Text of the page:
US20170059354A1 - Projected synthetic vision - Google Patents

Projected synthetic vision Download PDF

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US20170059354A1
US20170059354A1 US15/179,270 US201615179270A US2017059354A1 US 20170059354 A1 US20170059354 A1 US 20170059354A1 US 201615179270 A US201615179270 A US 201615179270A US 2017059354 A1 US2017059354 A1 US 2017059354A1
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system
terrain
synthetic vision
information
projectors
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US15/179,270
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US10119833B2 (en
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Steven D. Colby
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Lockheed Martin Corp
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Lockheed Martin Corp
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Priority to US15/179,270 priority patent/US10119833B2/en
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    • GPHYSICS
    • G01MEASURING; TESTING
    • G01CMEASURING DISTANCES, LEVELS OR BEARINGS; SURVEYING; NAVIGATION; GYROSCOPIC INSTRUMENTS; PHOTOGRAMMETRY OR VIDEOGRAMMETRY
    • G01C23/00Combined instruments indicating more than one navigational value, e.g. for aircraft; Combined measuring devices for measuring two or more variables of movement, e.g. distance, speed, acceleration
    • GPHYSICS
    • G08SIGNALLING
    • G08GTRAFFIC CONTROL SYSTEMS
    • G08G1/00Traffic control systems for road vehicles
    • G08G1/09Arrangements for giving variable traffic instructions
    • G08G1/0962Arrangements for giving variable traffic instructions having an indicator mounted inside the vehicle, e.g. giving voice messages
    • G08G1/09626Arrangements for giving variable traffic instructions having an indicator mounted inside the vehicle, e.g. giving voice messages where the origin of the information is within the own vehicle, e.g. a local storage device, digital map
    • GPHYSICS
    • G08SIGNALLING
    • G08GTRAFFIC CONTROL SYSTEMS
    • G08G5/00Traffic control systems for aircraft, e.g. air-traffic control [ATC]
    • G08G5/0017Arrangements for implementing traffic-related aircraft activities, e.g. arrangements for generating, displaying, acquiring or managing traffic information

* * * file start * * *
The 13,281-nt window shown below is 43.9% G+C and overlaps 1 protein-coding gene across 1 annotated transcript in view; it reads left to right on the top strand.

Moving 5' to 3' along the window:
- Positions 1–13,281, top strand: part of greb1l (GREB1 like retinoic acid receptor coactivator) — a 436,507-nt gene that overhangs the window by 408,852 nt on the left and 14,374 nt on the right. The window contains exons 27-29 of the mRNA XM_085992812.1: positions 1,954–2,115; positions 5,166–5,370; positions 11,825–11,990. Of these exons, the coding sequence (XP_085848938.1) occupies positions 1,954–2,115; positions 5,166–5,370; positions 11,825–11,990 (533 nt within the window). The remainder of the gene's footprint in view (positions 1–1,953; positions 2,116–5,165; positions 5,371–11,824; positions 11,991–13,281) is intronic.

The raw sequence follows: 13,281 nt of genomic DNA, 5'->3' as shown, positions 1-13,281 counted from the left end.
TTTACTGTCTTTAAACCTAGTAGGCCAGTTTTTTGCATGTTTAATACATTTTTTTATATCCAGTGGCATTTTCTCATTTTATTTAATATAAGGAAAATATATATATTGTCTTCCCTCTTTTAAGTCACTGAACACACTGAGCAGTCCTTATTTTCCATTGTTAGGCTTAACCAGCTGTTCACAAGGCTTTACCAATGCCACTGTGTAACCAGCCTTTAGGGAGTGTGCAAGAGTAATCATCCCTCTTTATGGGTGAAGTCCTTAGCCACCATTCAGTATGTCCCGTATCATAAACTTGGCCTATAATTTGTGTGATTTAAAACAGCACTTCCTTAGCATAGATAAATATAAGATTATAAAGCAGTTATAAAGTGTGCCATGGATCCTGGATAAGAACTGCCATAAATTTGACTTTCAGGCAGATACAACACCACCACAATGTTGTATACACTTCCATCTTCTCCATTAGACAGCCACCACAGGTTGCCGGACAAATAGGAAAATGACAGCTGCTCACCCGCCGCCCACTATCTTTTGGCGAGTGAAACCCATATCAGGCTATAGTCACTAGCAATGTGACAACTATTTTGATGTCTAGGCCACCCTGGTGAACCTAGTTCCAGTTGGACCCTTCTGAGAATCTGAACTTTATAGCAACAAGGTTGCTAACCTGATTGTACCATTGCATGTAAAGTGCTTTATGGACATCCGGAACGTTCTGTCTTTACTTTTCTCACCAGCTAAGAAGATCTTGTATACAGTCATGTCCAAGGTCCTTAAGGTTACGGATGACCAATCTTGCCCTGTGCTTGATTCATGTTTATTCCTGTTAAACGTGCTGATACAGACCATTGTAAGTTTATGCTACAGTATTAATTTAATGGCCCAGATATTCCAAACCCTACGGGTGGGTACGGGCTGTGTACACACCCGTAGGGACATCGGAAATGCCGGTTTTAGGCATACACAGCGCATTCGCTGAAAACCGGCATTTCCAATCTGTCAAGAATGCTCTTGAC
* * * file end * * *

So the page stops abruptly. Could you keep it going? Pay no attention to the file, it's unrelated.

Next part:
• G08G5/0021Arrangements for implementing traffic-related aircraft activities, e.g. arrangements for generating, displaying, acquiring or managing traffic information located in the aircraft
    • GPHYSICS
    • G08SIGNALLING
    • G08GTRAFFIC CONTROL SYSTEMS
    • G08G5/00Traffic control systems for aircraft, e.g. air-traffic control [ATC]
    • G08G5/0047Navigation or guidance aids for a single aircraft
    • G08G5/0052Navigation or guidance aids for a single aircraft for cruising
    • GPHYSICS
    • G08SIGNALLING
    • G08GTRAFFIC CONTROL SYSTEMS
    • G08G5/00Traffic control systems for aircraft, e.g. air-traffic control [ATC]
    • G08G5/0073Surveillance aids
    • G08G5/0086Surveillance aids for monitoring terrain

Abstract

Projected synthetic vision methods, systems and computer readable media are disclosed. For example, a system can include one or more sensors, a terrain database, and a projected synthetic vision controller coupled to the one or more sensors and the terrain database, the projected synthetic vision controller configured to generate and project synthetic vision images based on aircraft position, terrain information and aviator boresight information. The system can also include one or more projectors coupled to the projected synthetic vision controller.

Description

  • Some implementations relate generally to display systems for aircraft and, more particularly, to methods, systems and computer readable media for projected synthetic vision.